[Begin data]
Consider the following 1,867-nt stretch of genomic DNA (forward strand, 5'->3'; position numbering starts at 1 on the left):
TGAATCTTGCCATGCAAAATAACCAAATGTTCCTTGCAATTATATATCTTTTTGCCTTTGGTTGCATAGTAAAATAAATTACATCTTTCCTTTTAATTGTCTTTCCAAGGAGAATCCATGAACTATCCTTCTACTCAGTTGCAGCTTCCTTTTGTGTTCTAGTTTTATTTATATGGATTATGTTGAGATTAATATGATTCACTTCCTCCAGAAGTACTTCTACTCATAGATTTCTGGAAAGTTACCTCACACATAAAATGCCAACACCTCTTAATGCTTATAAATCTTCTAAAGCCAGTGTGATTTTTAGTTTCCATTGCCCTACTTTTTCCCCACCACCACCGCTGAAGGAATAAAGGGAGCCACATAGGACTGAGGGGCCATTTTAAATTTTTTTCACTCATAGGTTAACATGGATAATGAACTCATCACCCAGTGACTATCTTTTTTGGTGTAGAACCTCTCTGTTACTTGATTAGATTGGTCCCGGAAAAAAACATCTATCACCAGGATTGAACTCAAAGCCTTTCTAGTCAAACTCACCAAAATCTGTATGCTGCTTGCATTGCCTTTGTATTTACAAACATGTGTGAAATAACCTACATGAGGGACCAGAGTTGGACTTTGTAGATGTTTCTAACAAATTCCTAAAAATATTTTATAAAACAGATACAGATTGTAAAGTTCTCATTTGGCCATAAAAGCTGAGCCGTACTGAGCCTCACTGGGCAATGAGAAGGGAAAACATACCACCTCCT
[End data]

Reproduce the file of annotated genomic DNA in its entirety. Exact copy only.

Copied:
Consider the following 1,867-nt stretch of genomic DNA (forward strand, 5'->3'; position numbering starts at 1 on the left):
TGAATCTTGCCATGCAAAATAACCAAATGTTCCTTGCAATTATATATCTTTTTGCCTTTGGTTGCATAGTAAAATAAATTACATCTTTCCTTTTAATTGTCTTTCCAAGGAGAATCCATGAACTATCCTTCTACTCAGTTGCAGCTTCCTTTTGTGTTCTAGTTTTATTTATATGGATTATGTTGAGATTAATATGATTCACTTCCTCCAGAAGTACTTCTACTCATAGATTTCTGGAAAGTTACCTCACACATAAAATGCCAACACCTCTTAATGCTTATAAATCTTCTAAAGCCAGTGTGATTTTTAGTTTCCATTGCCCTACTTTTTCCCCACCACCACCGCTGAAGGAATAAAGGGAGCCACATAGGACTGAGGGGCCATTTTAAATTTTTTTCACTCATAGGTTAACATGGATAATGAACTCATCACCCAGTGACTATCTTTTTTGGTGTAGAACCTCTCTGTTACTTGATTAGATTGGTCCCGGAAAAAAACATCTATCACCAGGATTGAACTCAAAGCCTTTCTAGTCAAACTCACCAAAATCTGTATGCTGCTTGCATTGCCTTTGTATTTACAAACATGTGTGAAATAACCTACATGAGGGACCAGAGTTGGACTTTGTAGATGTTTCTAACAAATTCCTAAAAATATTTTATAAAACAGATACAGATTGTAAAGTTCTCATTTGGCCATAAAAGCTGAGCCGTACTGAGCCTCACTGGGCAATGAGAAGGGAAAACATACCACCTCCT